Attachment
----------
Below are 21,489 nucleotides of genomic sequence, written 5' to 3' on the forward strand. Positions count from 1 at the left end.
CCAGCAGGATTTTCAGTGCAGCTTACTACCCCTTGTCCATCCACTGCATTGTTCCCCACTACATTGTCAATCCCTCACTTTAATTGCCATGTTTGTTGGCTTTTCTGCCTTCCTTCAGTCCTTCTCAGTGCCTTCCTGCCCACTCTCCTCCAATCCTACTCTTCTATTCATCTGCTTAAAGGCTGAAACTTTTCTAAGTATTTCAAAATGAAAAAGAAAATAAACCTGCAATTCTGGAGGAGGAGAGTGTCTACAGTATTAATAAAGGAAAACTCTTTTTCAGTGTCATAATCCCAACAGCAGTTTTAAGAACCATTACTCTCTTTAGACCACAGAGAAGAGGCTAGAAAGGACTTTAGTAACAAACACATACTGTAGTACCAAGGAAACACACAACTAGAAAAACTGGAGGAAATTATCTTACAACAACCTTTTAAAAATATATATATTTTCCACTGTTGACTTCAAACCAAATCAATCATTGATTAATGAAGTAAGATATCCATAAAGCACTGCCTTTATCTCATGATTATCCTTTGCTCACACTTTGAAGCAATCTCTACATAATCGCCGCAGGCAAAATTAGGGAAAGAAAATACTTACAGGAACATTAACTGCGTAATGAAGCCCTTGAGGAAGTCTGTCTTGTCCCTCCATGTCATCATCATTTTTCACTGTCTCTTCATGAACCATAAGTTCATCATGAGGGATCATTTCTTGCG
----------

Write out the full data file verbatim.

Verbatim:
Below are 21,489 nucleotides of genomic sequence, written 5' to 3' on the forward strand. Positions count from 1 at the left end.
CCAGCAGGATTTTCAGTGCAGCTTACTACCCCTTGTCCATCCACTGCATTGTTCCCCACTACATTGTCAATCCCTCACTTTAATTGCCATGTTTGTTGGCTTTTCTGCCTTCCTTCAGTCCTTCTCAGTGCCTTCCTGCCCACTCTCCTCCAATCCTACTCTTCTATTCATCTGCTTAAAGGCTGAAACTTTTCTAAGTATTTCAAAATGAAAAAGAAAATAAACCTGCAATTCTGGAGGAGGAGAGTGTCTACAGTATTAATAAAGGAAAACTCTTTTTCAGTGTCATAATCCCAACAGCAGTTTTAAGAACCATTACTCTCTTTAGACCACAGAGAAGAGGCTAGAAAGGACTTTAGTAACAAACACATACTGTAGTACCAAGGAAACACACAACTAGAAAAACTGGAGGAAATTATCTTACAACAACCTTTTAAAAATATATATATTTTCCACTGTTGACTTCAAACCAAATCAATCATTGATTAATGAAGTAAGATATCCATAAAGCACTGCCTTTATCTCATGATTATCCTTTGCTCACACTTTGAAGCAATCTCTACATAATCGCCGCAGGCAAAATTAGGGAAAGAAAATACTTACAGGAACATTAACTGCGTAATGAAGCCCTTGAGGAAGTCTGTCTTGTCCCTCCATGTCATCATCATTTTTCACTGTCTCTTCATGAACCATAAGTTCATCATGAGGGATCATTTCTTGCG